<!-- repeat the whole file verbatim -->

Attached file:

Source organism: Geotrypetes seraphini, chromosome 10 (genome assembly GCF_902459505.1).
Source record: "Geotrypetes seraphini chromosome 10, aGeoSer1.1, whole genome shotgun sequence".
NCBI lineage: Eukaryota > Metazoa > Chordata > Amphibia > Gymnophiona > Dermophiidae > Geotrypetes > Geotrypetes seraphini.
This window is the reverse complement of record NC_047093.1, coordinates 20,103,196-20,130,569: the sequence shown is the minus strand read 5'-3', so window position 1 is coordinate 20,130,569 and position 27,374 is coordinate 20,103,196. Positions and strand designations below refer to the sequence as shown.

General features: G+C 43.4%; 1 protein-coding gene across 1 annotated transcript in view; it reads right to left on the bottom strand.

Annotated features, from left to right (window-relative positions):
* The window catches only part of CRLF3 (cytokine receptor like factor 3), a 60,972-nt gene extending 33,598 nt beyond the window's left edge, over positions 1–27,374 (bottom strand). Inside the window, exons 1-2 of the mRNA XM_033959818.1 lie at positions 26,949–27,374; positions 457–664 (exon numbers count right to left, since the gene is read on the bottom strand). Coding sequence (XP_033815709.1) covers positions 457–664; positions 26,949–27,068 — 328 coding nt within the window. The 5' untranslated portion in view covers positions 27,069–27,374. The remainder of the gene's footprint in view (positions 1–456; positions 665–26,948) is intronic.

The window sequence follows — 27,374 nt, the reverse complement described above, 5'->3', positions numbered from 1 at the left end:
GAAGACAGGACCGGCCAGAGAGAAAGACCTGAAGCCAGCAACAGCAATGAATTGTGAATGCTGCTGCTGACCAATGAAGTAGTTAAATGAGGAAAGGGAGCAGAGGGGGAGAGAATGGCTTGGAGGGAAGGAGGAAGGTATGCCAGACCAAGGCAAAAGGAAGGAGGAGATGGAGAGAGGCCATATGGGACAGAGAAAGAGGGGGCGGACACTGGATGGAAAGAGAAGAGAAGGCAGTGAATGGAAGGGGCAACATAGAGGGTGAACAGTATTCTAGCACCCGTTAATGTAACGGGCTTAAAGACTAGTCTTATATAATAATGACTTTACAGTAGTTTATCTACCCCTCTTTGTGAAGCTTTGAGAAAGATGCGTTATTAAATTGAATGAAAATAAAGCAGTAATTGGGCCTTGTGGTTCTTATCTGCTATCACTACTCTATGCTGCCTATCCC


Source organism: Geotrypetes seraphini, chromosome 10 (genome assembly GCF_902459505.1).
Source record: "Geotrypetes seraphini chromosome 10, aGeoSer1.1, whole genome shotgun sequence".
NCBI lineage: Eukaryota > Metazoa > Chordata > Amphibia > Gymnophiona > Dermophiidae > Geotrypetes > Geotrypetes seraphini.
This window is the reverse complement of record NC_047093.1, coordinates 20,103,196-20,130,569: the sequence shown is the minus strand read 5'-3', so window position 1 is coordinate 20,130,569 and position 27,374 is coordinate 20,103,196. Positions and strand designations below refer to the sequence as shown.

General features: G+C 43.4%; 1 protein-coding gene across 1 annotated transcript in view; it reads right to left on the bottom strand.

Annotated features, from left to right (window-relative positions):
* The window catches only part of CRLF3 (cytokine receptor like factor 3), a 60,972-nt gene extending 33,598 nt beyond the window's left edge, over positions 1–27,374 (bottom strand). Inside the window, exons 1-2 of the mRNA XM_033959818.1 lie at positions 26,949–27,374; positions 457–664 (exon numbers count right to left, since the gene is read on the bottom strand). Coding sequence (XP_033815709.1) covers positions 457–664; positions 26,949–27,068 — 328 coding nt within the window. The 5' untranslated portion in view covers positions 27,069–27,374. The remainder of the gene's footprint in view (positions 1–456; positions 665–26,948) is intronic.

The window sequence follows — 27,374 nt, the reverse complement described above, 5'->3', positions numbered from 1 at the left end:
GAAGACAGGACCGGCCAGAGAGAAAGACCTGAAGCCAGCAACAGCAATGAATTGTGAATGCTGCTGCTGACCAATGAAGTAGTTAAATGAGGAAAGGGAGCAGAGGGGGAGAGAATGGCTTGGAGGGAAGGAGGAAGGTATGCCAGACCAAGGCAAAAGGAAGGAGGAGATGGAGAGAGGCCATATGGGACAGAGAAAGAGGGGGCGGACACTGGATGGAAAGAGAAGAGAAGGCAGTGAATGGAAGGGGCAACATAGAGGGTGAACAGTATTCTAGCACCCGTTAATGTAACGGGCTTAAAGACTAGTCTTATATAATAATGACTTTACAGTAGTTTATCTACCCCTCTTTGTGAAGCTTTGAGAAAGATGCGTTATTAAATTGAATGAAAATAAAGCAGTAATTGGGCCTTGTGGTTCTTATCTGCTATCACTACTCTATGCTGCCTATCCC